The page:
Creating great typeface combinations is an art, not a science. Indeed, the beauty of typography has no borders. While there are no absolute rules to follow, it is crucial that you understand and apply some best practices when combining fonts in a design. When used with diligence and attention, these principles will always yield suitable results. Today we will take a close look at some the best practices for combining typefaces — as well as some blunders to avoid.
By far the most popular principle for creating typeface combinations is to pair a sans serif header typeface with a serif body typeface. This is a classic combination, and it's almost impossible to get wrong.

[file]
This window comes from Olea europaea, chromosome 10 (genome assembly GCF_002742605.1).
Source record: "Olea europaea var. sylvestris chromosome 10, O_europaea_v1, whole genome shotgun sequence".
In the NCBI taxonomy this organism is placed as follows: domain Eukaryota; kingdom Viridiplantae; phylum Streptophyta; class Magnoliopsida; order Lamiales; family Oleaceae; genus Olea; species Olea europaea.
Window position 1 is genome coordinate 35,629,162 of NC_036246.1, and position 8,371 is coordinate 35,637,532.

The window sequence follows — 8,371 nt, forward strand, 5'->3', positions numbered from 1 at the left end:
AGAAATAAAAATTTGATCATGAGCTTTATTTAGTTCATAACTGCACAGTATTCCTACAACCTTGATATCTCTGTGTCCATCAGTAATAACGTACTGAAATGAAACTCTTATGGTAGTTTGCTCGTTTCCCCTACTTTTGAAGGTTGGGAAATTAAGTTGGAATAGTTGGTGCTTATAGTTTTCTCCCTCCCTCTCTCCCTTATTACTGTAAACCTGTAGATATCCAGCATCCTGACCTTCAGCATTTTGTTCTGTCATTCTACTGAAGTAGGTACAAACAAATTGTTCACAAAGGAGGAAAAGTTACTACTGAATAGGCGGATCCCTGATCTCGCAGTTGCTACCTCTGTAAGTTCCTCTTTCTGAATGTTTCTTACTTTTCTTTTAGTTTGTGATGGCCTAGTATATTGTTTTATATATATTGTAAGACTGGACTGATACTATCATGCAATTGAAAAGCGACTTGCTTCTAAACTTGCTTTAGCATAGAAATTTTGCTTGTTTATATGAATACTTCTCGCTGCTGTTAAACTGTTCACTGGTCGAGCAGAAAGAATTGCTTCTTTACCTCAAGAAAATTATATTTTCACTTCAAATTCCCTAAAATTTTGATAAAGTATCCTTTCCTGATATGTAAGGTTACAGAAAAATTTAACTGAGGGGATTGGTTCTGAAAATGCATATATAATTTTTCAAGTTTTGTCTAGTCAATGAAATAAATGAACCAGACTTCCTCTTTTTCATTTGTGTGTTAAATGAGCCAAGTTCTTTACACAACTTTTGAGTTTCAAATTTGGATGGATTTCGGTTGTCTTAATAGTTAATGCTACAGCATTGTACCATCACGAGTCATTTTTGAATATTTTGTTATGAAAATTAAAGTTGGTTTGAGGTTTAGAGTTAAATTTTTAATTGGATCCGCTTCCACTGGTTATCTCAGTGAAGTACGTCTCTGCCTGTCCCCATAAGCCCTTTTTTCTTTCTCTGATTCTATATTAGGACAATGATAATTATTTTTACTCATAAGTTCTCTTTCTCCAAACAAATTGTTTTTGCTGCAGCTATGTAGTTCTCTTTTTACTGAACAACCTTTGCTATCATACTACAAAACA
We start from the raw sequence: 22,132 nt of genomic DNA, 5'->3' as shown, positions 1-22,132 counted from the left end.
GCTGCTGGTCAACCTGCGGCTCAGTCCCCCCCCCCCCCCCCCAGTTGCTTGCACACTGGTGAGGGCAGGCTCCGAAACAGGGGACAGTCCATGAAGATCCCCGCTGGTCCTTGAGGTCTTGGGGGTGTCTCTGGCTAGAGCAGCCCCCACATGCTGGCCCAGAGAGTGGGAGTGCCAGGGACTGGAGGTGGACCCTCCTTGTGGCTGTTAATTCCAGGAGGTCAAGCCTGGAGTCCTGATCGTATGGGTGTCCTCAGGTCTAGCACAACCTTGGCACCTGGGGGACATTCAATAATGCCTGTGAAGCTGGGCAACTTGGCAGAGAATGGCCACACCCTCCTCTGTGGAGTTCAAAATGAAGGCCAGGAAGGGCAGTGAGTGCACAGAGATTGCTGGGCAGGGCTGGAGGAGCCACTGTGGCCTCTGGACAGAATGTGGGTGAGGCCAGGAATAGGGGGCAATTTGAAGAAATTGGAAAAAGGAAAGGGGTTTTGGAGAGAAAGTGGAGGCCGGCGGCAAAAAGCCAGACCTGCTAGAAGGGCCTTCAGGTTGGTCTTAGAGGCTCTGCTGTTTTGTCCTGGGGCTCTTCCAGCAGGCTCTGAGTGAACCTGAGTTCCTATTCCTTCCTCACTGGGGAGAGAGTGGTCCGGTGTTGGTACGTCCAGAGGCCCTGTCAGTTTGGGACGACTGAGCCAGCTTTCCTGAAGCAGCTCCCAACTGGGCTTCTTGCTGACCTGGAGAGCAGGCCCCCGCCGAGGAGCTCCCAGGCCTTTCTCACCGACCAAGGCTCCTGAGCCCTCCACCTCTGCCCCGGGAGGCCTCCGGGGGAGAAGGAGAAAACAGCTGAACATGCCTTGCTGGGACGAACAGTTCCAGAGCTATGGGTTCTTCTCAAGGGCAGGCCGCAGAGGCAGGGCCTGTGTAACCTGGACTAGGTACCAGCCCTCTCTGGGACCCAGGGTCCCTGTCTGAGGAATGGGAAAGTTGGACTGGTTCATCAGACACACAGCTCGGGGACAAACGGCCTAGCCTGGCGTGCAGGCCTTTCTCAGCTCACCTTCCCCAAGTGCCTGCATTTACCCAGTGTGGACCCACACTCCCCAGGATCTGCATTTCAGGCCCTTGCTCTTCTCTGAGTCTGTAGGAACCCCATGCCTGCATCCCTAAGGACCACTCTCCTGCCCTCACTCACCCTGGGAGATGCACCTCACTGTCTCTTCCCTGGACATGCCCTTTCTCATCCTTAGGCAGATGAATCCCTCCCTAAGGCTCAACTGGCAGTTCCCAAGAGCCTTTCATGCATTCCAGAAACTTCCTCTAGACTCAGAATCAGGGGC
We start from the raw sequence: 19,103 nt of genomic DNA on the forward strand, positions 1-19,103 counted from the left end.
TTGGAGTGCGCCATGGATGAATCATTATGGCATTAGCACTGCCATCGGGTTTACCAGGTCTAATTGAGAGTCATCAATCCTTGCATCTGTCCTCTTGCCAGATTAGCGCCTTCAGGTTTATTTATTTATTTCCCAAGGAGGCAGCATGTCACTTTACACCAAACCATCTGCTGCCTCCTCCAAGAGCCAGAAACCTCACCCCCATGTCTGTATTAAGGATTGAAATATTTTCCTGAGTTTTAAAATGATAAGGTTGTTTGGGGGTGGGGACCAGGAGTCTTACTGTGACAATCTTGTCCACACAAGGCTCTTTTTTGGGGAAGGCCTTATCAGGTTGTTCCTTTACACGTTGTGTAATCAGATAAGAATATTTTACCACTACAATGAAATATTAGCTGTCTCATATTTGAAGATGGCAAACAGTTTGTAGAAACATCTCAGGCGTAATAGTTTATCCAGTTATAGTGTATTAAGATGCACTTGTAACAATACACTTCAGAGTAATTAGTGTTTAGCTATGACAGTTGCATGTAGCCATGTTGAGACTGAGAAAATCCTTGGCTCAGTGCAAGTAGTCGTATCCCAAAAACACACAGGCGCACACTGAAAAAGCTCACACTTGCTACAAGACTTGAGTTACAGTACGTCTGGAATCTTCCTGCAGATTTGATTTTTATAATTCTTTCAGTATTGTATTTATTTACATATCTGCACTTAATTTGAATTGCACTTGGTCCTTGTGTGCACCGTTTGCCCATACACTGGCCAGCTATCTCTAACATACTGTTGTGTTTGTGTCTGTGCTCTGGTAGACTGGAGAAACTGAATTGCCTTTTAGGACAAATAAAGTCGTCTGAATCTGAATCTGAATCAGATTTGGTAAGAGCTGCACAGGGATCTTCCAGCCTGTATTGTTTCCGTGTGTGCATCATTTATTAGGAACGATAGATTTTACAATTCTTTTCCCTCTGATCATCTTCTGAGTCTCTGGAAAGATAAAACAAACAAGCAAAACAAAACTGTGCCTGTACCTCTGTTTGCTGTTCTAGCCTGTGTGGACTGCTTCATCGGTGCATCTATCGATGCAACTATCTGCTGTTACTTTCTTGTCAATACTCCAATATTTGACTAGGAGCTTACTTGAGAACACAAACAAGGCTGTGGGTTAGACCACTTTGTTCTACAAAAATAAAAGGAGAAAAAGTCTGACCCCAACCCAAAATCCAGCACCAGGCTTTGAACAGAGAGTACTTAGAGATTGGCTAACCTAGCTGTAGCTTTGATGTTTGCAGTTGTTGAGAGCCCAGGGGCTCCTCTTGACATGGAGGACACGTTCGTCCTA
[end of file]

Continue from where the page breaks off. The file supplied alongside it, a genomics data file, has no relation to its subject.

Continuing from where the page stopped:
In the examples above — a typical article layout — we have Trade Gothic Bold No.2 paired with Bell Gothic on the left side. They are both sans serif typefaces. However, they have very different personalities. A good rule of thumb, when it comes to header and body copy design problems, is not to create undue attention to the personality of each font. Trade Gothic is arguably a no-nonsense typeface. Bell Gothic, on the other hand, is much more dynamic and outspoken.